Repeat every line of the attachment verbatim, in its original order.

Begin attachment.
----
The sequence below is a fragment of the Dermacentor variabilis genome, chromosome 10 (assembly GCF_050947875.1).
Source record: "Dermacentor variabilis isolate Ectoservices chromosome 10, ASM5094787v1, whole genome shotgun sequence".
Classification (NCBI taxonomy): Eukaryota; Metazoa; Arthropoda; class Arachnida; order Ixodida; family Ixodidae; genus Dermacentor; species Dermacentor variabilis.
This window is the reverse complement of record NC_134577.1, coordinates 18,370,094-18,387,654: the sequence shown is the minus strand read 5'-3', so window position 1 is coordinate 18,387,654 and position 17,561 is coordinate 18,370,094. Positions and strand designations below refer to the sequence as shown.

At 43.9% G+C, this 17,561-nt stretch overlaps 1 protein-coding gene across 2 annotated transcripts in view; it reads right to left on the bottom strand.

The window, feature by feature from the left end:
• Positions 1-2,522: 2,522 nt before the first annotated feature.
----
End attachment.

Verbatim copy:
The sequence below is a fragment of the Dermacentor variabilis genome, chromosome 10 (assembly GCF_050947875.1).
Source record: "Dermacentor variabilis isolate Ectoservices chromosome 10, ASM5094787v1, whole genome shotgun sequence".
Classification (NCBI taxonomy): Eukaryota; Metazoa; Arthropoda; class Arachnida; order Ixodida; family Ixodidae; genus Dermacentor; species Dermacentor variabilis.
This window is the reverse complement of record NC_134577.1, coordinates 18,370,094-18,387,654: the sequence shown is the minus strand read 5'-3', so window position 1 is coordinate 18,387,654 and position 17,561 is coordinate 18,370,094. Positions and strand designations below refer to the sequence as shown.

At 43.9% G+C, this 17,561-nt stretch overlaps 1 protein-coding gene across 2 annotated transcripts in view; it reads right to left on the bottom strand.

The window, feature by feature from the left end:
• Positions 1-2,522: 2,522 nt before the first annotated feature.